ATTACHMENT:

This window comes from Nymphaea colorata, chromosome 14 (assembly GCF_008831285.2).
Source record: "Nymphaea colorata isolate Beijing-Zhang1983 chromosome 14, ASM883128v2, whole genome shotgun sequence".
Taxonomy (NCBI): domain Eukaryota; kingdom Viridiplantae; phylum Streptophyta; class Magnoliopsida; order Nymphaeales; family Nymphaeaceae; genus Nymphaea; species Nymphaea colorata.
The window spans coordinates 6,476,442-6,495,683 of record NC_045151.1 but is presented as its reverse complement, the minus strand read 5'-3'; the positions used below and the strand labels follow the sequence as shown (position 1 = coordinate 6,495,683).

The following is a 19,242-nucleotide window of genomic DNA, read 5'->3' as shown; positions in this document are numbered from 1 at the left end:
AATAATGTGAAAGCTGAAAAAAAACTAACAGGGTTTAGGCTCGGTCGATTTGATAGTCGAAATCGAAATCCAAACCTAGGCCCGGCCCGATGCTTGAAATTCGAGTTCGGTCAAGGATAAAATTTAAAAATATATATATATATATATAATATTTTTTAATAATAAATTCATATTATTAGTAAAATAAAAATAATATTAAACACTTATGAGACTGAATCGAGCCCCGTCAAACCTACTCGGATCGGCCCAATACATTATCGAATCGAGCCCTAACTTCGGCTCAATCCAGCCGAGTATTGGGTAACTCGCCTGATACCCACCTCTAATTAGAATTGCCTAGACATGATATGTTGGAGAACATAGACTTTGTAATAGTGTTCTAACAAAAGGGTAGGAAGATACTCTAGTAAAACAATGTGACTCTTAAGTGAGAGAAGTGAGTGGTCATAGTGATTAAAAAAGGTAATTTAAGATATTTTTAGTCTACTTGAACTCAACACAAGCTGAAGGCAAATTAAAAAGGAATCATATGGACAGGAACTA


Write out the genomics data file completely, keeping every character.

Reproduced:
This window comes from Nymphaea colorata, chromosome 14 (assembly GCF_008831285.2).
Source record: "Nymphaea colorata isolate Beijing-Zhang1983 chromosome 14, ASM883128v2, whole genome shotgun sequence".
Taxonomy (NCBI): domain Eukaryota; kingdom Viridiplantae; phylum Streptophyta; class Magnoliopsida; order Nymphaeales; family Nymphaeaceae; genus Nymphaea; species Nymphaea colorata.
The window spans coordinates 6,476,442-6,495,683 of record NC_045151.1 but is presented as its reverse complement, the minus strand read 5'-3'; the positions used below and the strand labels follow the sequence as shown (position 1 = coordinate 6,495,683).

The following is a 19,242-nucleotide window of genomic DNA, read 5'->3' as shown; positions in this document are numbered from 1 at the left end:
AATAATGTGAAAGCTGAAAAAAAACTAACAGGGTTTAGGCTCGGTCGATTTGATAGTCGAAATCGAAATCCAAACCTAGGCCCGGCCCGATGCTTGAAATTCGAGTTCGGTCAAGGATAAAATTTAAAAATATATATATATATATATAATATTTTTTAATAATAAATTCATATTATTAGTAAAATAAAAATAATATTAAACACTTATGAGACTGAATCGAGCCCCGTCAAACCTACTCGGATCGGCCCAATACATTATCGAATCGAGCCCTAACTTCGGCTCAATCCAGCCGAGTATTGGGTAACTCGCCTGATACCCACCTCTAATTAGAATTGCCTAGACATGATATGTTGGAGAACATAGACTTTGTAATAGTGTTCTAACAAAAGGGTAGGAAGATACTCTAGTAAAACAATGTGACTCTTAAGTGAGAGAAGTGAGTGGTCATAGTGATTAAAAAAGGTAATTTAAGATATTTTTAGTCTACTTGAACTCAACACAAGCTGAAGGCAAATTAAAAAGGAATCATATGGACAGGAACTA